Wave Theory Records has digitally released the Original Motion Picture Soundtrack to the acclaimed action-thriller Villain, an Ascendant Films production directed by Philip Barantini. The album features an original score by composers Aaron May & David Ridley, which has been described as "brooding and unsettling" by The Guardian. Villain was released in the U.K. earlier this year, and is available on digital and On Demand in the U.S. today.
The composer-duo were introduced to Philip Barantini through a writer and worked with him on a beautiful short film called Seconds Out. Fortunately for May & Ridley, Villain's lead actor Craig Fairbrass saw the short film and insisted that not only Philip was brought as director on Villain, but that the entire creative team also remained intact. This tremendous foresight was a break for the composers and everyone involved, and led to the continuation of a team with a real sense of a shared vision.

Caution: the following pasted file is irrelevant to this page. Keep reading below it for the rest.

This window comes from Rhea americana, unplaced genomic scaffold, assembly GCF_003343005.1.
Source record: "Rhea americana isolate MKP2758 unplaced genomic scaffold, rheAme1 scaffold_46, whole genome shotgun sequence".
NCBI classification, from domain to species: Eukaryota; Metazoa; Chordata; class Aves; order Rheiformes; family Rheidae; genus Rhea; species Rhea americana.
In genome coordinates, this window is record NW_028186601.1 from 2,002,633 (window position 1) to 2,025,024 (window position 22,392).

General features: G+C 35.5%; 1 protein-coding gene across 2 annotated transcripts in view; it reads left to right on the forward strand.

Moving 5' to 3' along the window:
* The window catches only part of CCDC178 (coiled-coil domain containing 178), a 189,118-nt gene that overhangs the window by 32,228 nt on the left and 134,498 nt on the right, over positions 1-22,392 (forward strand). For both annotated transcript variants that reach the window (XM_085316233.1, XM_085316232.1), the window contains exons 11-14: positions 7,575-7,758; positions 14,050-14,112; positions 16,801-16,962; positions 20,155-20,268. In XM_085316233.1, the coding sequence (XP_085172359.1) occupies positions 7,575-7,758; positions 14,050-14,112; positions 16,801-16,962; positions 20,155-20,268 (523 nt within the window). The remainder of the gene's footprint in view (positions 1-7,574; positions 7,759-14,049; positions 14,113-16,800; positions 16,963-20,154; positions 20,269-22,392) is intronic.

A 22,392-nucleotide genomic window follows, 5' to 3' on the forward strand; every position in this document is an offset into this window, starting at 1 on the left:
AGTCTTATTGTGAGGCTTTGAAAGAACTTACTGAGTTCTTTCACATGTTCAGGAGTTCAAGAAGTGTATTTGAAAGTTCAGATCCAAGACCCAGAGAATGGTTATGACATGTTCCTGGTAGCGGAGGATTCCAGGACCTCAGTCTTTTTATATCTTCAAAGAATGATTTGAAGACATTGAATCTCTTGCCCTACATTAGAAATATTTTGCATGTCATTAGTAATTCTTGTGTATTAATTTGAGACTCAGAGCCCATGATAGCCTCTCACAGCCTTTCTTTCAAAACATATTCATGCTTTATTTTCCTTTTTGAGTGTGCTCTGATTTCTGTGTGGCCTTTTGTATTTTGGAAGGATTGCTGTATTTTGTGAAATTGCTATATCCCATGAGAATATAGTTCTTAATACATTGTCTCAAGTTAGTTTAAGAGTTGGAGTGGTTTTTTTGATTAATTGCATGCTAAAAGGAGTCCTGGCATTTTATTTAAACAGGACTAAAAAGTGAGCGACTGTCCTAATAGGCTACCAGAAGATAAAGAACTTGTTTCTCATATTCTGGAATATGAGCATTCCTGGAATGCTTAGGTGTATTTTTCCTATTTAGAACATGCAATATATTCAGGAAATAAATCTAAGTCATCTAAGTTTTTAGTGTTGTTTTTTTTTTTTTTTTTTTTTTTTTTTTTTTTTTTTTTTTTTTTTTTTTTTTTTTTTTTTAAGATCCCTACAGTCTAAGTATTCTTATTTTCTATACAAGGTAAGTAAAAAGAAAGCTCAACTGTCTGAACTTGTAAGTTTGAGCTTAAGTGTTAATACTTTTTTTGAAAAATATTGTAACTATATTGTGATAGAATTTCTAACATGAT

Villain centers around the meaty East-London character of Eddie Franks (Fairbrass), exploring the emotional impact that his prison sentence has had on his family, his pub and the local community. Eddie's story begins to unravel as it emerges his brother has fallen in with the wrong crowd and he is reluctantly drawn back into his former criminal ways.
Aaron May and David Ridley on bringing their score to life: "Our task was to create a dark, gritty sound-world that would encapsulate the strong, but damaged character of Eddie Franks. While we were after an emotionally broad, contemporary sound to reflect his gravitas, we also needed to ensure that the music felt physical and organic in order to capture the urban setting of the film. The score subsequently centers around a palate that focuses primarily on the rawness of solo bass clarinet, with cello ensemble passages and textural electronics. We also had the rare opportunity to write a song for the final scene, and it was a pleasure to work with London-born soul singer Kevin Leo on the film's poignant and somewhat unexpected closing moments."